Thursday, March 29, 2012

Dressing the Show

ASC actors Colin Ryan, Patrick Harvey and Elizabeth Belzoni in Costumes by Eva Lachur-Omeljaniuk
Photo by Cindy Boyle, Boyle Images
In her review of ASC's Macbeth, Ruth Ross cited the costume design by Eva Lachur-Omeljaniuk, complimenting the designer's choice of "appropriately medieval" garments worn by the authentically 11th C characters and citing how the "addition of a tabard, a cloak, a hat or a robe" creates the illusion of an actor changing roles entirely.  Ms. Ross has astutely brought attention to one of the more salient backstage roles in any theater production, that of the Costume Designer/Mistress.

Eva Lachur-Omeljaniuk Adjusts a Costume for A Midsummer Night's Dream
Photo by Cindy Boyle, Boyle Images
 Often a director will choose to set a Shakespeare play in another time or place than that which was designated by the playwright, and it is important for the costumes to reflect the director's vision of the play as well as the underpinnings of the characters .  Having conferred with the director, it is the costume designer's responsibility to know each of the roles in the play well and to research setting, then to find a way, within the strictures of the budget allotted for costumes, to create a costume plot, a series of costumes that are "in character" for this particular production.  The costumes must fit the both the text itself and the direction of the play as well; that is, the costumes must enable the actors to play their scenes authentically while they are maneuverable within the confines of the director's blocking so that they never get in the way or draw attention away from the action of the play.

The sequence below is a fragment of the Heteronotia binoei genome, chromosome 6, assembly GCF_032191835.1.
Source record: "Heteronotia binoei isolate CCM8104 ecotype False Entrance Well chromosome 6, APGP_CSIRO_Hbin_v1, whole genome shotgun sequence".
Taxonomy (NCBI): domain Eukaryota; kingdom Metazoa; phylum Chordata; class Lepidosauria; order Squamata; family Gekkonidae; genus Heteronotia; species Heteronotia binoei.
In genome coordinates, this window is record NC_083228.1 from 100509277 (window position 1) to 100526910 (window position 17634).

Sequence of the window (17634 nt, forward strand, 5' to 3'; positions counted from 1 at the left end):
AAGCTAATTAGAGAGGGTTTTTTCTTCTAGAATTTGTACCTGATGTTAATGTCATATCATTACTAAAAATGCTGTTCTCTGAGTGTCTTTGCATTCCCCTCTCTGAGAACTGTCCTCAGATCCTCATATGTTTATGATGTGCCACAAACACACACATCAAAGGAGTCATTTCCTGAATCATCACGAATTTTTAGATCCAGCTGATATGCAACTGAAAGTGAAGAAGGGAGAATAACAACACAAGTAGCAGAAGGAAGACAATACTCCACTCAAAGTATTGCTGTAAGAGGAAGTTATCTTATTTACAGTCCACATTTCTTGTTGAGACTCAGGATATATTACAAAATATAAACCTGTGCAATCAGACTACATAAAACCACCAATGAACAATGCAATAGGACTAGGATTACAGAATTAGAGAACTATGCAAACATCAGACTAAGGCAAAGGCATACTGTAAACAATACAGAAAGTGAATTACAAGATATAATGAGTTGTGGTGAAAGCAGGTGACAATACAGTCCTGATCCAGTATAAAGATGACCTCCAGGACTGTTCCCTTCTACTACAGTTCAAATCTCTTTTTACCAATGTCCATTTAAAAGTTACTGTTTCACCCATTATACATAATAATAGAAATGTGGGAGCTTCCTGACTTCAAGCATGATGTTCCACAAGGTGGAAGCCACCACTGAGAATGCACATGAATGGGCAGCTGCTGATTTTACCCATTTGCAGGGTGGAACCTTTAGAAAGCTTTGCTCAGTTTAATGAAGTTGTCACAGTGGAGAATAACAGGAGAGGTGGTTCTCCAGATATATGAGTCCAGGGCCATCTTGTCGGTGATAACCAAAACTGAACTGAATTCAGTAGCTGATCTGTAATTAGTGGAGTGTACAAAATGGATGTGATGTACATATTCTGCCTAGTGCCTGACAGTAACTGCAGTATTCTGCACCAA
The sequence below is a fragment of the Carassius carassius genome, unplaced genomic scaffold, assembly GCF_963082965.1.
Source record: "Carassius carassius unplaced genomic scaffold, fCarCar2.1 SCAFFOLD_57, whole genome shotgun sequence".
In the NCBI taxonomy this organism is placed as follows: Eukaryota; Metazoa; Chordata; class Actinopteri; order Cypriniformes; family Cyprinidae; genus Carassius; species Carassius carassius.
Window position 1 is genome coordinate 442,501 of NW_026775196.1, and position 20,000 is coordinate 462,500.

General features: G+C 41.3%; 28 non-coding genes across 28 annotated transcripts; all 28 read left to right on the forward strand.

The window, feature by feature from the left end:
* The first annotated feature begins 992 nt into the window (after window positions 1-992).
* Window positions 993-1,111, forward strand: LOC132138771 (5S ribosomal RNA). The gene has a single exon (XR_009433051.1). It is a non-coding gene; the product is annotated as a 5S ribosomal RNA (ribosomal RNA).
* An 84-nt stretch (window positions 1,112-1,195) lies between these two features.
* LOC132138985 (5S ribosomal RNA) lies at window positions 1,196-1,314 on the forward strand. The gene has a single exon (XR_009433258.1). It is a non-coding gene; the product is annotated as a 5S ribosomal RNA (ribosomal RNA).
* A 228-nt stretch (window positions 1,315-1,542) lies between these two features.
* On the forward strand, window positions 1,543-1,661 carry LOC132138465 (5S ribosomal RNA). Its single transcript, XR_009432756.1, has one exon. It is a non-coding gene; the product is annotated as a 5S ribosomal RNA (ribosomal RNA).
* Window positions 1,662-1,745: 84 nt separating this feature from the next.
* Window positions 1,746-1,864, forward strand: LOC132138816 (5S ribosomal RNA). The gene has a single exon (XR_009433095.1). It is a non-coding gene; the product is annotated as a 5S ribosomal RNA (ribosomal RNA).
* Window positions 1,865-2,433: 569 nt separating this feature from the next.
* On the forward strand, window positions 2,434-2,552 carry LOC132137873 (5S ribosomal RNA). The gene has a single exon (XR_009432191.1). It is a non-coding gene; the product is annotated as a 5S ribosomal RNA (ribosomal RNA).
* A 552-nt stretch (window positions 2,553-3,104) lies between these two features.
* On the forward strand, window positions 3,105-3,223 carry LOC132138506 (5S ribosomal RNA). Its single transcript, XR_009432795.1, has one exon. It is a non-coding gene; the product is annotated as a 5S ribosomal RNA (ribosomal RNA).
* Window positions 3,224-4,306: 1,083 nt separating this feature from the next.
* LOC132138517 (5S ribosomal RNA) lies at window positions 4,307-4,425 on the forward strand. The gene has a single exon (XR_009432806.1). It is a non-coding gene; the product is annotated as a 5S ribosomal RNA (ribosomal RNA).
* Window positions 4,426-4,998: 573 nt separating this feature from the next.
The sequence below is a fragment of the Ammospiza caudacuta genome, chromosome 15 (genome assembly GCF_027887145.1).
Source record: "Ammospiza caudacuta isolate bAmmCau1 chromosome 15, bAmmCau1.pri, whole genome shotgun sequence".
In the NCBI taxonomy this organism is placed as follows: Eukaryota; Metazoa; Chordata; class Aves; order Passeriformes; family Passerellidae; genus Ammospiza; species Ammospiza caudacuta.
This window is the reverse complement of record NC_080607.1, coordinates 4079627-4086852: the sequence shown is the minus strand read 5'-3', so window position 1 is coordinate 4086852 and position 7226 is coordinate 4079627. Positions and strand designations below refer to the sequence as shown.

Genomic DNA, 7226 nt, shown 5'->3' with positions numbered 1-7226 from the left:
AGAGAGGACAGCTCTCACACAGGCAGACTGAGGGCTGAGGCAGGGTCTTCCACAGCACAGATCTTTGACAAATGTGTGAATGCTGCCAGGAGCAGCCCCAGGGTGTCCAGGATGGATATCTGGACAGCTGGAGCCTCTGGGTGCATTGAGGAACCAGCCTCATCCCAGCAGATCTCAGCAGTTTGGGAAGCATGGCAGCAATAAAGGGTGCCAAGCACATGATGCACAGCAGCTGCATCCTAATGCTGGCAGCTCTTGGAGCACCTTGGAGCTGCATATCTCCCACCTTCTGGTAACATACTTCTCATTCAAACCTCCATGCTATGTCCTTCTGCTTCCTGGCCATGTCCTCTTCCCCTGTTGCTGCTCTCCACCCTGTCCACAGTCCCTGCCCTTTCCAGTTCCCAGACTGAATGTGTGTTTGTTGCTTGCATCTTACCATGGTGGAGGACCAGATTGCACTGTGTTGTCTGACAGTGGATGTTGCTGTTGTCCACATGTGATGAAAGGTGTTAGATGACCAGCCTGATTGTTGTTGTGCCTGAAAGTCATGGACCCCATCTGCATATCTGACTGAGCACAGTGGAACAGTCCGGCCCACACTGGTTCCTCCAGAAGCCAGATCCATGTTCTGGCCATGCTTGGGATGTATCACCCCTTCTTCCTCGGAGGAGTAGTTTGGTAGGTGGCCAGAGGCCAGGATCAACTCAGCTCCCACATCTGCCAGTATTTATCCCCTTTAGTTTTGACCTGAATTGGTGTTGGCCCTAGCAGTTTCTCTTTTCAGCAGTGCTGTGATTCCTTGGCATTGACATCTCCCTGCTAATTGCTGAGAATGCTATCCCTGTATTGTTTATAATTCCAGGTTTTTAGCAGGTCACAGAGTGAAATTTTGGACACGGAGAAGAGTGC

Costumes do more than simply create resonance of time and place.  They serve to enhance characters' personalities, pointing out taste, mood, social class, maturity, mores, etc., in such things as color, fit, and style of the garment.  An effective costume designer must be creative, knowledgeable, skillful and collaborative.

Working in concert with one another, the costumer,  the lighting designer, hair dresser, the set designer create the world of the play, enabling the audience to suspend disbelief in order to be swept away from their "real life" world and into the life on the stage.

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